The More We Learn, the Less We Know – A learning paradox


According to Douglas Adams’ book the answer to all the ultimate questions of life, the universe, and everything else, is simply 42. Unfortunately, reality isn’t so uncomplicated. Many experts have compiled significant research on how the universe began, how it works, and what it is. It appears to be a never ending story. The more we learn about the universe, the more questions arise. Experts such as Albert Einstein “the more I learn, the more I realize how much I don’t know”, and Socrates “I know that I know nothing” have pointed this out. There is one thing we do know: our world is getting more complicated all the time. As recently as the 20th century people only had a black and white television with one or two senders; there are now over a hundred senders you can chose from. Not to mention all the additional options like cable TV, HD, Netflix, cinemas and many, many more. Between black and white there are now over fifty shades of grey and billions of different colors-  literally, for television, but also figuratively, for life in general. As the world around us becomes more complex, the amount that we can really understand about it decreases. Even experts agree on knowing too little, it’s no surprise that information overload gives millennials stress and difficulty to make decisions (choice overload).

blog-knowledge-2Too many choices can lead to alcoholic beverage consumption as seen here

Black boxes

In the 1980s, students with a basic education learned how computers worked, in terms of binary code. Today, the majority of people have simply accepted that they do not understand the technological explanations behind many things they use in their everyday life, such as computers and smartphones. It would be impossible to keep up with the constant stream of new information. This creates black boxes, which are complex structures that we do not understand even if they are explained to us (1). We know their input and their output, but what happens in between or how it works is commonly not understood.


So What Do We Know?

We understand our world through narrative fallacies. From events of the past, we try to understand the world and expectations for the future, these make up our norms (2). We constantly fool ourselves by constructing these subjective narratives, and believing that they are true. Kahneman calls this the illusion of understanding, because if it makes sense to us in the moment, we think we understand its entirety. We think the earth is round and we turn around the sun, but many years ago humans thought the earth was flat. They believed this was the truth, and they believed they fully understood the complexities of the world. Taleb uses the example of the Black Swan in his book. It was always assumed that all swans were white, until the first black swan was discovered in the seventeenth century. This changed the understanding of swans, but also a little bit of the world. Since our perceptions of the world change every day, and is influenced by our past, how do we know ifexperts are saying the right things? Will we still agree with the statements of these experts in the future?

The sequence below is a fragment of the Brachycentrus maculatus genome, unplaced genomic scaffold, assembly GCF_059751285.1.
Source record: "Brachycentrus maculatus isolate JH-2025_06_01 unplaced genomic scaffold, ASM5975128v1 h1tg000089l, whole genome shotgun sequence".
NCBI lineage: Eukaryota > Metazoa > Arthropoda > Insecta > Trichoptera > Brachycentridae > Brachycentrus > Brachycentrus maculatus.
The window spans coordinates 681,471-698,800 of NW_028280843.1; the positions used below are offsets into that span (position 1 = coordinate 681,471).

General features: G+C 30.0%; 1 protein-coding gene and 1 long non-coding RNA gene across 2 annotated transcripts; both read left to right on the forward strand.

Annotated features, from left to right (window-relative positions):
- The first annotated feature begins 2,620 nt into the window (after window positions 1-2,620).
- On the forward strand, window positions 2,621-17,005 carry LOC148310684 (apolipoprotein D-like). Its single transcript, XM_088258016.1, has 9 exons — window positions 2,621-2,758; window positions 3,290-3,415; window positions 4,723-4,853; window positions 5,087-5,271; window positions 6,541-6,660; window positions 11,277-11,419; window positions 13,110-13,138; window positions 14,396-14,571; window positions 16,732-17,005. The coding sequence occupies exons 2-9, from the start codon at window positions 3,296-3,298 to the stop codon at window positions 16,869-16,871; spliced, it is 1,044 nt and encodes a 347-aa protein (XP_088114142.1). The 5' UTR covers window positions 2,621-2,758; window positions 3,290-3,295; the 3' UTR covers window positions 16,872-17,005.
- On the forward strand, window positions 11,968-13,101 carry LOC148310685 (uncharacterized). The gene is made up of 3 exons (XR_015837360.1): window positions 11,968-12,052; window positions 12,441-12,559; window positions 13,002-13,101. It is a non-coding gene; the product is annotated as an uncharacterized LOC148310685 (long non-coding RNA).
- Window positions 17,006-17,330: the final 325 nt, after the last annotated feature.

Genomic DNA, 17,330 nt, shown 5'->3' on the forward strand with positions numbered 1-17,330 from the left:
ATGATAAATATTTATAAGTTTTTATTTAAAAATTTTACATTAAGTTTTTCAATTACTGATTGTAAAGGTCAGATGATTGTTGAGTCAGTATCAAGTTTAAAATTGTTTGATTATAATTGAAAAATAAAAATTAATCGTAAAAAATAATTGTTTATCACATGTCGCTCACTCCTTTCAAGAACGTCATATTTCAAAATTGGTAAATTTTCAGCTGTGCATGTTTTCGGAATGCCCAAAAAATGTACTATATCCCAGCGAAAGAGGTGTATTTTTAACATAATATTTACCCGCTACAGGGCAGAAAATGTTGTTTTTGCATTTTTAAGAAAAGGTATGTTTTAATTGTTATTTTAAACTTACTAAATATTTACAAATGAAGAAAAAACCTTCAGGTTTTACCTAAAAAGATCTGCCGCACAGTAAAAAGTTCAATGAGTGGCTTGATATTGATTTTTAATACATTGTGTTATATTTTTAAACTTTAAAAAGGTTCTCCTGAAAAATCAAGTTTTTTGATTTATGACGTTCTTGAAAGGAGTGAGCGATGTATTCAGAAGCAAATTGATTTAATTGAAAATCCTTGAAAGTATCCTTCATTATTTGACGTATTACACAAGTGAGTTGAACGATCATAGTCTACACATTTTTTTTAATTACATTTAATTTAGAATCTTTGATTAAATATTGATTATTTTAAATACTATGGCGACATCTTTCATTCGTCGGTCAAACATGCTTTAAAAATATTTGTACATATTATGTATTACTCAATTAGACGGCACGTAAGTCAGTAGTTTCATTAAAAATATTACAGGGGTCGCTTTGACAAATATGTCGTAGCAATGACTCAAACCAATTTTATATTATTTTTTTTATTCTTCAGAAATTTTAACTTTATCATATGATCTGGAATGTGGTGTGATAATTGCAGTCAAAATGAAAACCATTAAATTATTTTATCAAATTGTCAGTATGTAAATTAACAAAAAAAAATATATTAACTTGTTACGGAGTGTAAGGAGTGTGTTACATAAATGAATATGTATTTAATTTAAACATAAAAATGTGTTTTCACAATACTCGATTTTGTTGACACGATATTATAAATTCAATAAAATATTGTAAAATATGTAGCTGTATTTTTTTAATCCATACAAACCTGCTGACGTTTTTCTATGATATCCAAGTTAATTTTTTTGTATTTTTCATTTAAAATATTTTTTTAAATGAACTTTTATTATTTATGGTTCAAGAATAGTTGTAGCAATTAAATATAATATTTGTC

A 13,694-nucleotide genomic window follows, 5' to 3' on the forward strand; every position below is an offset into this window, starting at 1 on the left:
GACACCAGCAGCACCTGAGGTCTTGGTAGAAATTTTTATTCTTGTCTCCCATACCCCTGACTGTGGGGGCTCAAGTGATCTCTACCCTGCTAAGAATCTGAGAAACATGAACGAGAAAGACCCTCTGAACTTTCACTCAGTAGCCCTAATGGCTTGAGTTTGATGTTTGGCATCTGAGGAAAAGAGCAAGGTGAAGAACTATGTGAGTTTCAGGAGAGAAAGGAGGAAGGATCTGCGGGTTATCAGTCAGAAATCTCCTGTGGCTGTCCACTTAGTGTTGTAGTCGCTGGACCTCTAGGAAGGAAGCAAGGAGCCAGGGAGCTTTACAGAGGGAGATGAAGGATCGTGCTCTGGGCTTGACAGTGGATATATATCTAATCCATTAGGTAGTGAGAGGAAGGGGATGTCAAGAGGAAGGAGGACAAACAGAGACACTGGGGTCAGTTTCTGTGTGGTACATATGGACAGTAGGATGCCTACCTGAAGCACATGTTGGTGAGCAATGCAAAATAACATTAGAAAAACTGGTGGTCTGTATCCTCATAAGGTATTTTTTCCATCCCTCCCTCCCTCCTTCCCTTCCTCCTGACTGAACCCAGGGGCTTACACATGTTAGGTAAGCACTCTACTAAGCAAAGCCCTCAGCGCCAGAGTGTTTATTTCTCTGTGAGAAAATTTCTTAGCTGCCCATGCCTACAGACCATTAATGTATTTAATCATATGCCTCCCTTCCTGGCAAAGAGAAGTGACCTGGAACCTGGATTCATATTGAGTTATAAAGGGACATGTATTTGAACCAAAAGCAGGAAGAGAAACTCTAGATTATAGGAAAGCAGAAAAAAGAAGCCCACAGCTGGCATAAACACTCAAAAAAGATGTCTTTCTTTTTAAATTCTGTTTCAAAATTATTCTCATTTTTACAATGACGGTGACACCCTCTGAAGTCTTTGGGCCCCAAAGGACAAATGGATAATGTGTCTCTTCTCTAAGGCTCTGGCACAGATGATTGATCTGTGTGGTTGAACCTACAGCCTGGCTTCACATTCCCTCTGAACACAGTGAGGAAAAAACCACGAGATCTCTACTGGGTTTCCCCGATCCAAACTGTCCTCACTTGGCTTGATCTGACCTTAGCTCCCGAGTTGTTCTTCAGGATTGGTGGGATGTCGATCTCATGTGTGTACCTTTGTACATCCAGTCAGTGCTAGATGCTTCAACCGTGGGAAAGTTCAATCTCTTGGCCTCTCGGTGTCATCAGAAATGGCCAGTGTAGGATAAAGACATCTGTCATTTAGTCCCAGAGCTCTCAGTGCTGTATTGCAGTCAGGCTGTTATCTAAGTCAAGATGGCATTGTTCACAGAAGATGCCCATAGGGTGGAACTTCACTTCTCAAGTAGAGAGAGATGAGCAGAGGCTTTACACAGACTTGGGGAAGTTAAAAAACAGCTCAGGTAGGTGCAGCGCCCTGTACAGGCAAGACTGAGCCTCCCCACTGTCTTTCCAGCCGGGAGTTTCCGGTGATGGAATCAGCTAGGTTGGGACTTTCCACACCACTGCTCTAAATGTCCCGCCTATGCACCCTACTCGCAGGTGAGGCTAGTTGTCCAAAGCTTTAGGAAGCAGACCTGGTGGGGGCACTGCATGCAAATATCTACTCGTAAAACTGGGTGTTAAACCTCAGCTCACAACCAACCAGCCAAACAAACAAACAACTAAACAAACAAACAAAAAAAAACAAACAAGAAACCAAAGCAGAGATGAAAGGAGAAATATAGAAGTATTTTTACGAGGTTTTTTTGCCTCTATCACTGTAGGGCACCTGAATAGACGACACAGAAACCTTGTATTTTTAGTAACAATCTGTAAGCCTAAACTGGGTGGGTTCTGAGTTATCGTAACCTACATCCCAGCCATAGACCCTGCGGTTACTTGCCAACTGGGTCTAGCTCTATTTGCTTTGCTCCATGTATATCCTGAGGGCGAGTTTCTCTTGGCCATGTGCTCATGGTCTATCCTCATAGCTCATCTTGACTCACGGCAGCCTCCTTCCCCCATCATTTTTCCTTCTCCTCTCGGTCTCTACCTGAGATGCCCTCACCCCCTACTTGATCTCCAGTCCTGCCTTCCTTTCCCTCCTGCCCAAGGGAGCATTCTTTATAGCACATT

The Chicken or the Egg

The black swan theory is a rejection of the cause-and-effect principle. Humans automatically search for causality. I assume everyone has thought about the chicken or the egg causality dilemma, at least once in their life. To ancient philosophers, the question about the first chicken or egg also evoked questions about how life and the universe began, the causality of life. There are many theories like Darwin’s theory and religion stories, such as the bible, that try to explain our existence. Our brain is trained to link pieces together to form a causal story, even if there is no reliable link between the pieces. Today, we might believe that Darwin’s theory is true, but who knows what we may think about it in centuries to come?


Adams said it was the answer to the meaning of life, the universe, and everything. He meant it as a joke, to take reductionism and accuracy in science with a grain of salt. Nevertheless, geeks have since wasted years and massive effort trying to ascribe some deep, symbolic significance to the number and its occurrences. Recently, a new book came out that shows how the number 42 has played a significant role in history- did someone say causality-effect? There is a whole website dedicated to spurious correlations like this, so if you like random facts you should definitely check this out!

“The only thing that is constant is change”, as stated by the Greek philosopher, Heraclitus. As the world is getting more complex, more black boxes will arise. This keeps us going in a visual circle. It doesn’t make us any wiser since what we see as a fact today, could be seen as an extreme mistake tomorrow. Experts are just as human as us, and human make errors. The lesson I would like to give the readers of this blog is to think for yourself and be your own expert in life. “In a time of drastic change, it is the learners who inherit the future” (Hoffer, 1973). Not only do companies adapt or die, but people should as well. Learning isn’t part of life. Learning is life.

Written by Romy van Baarsen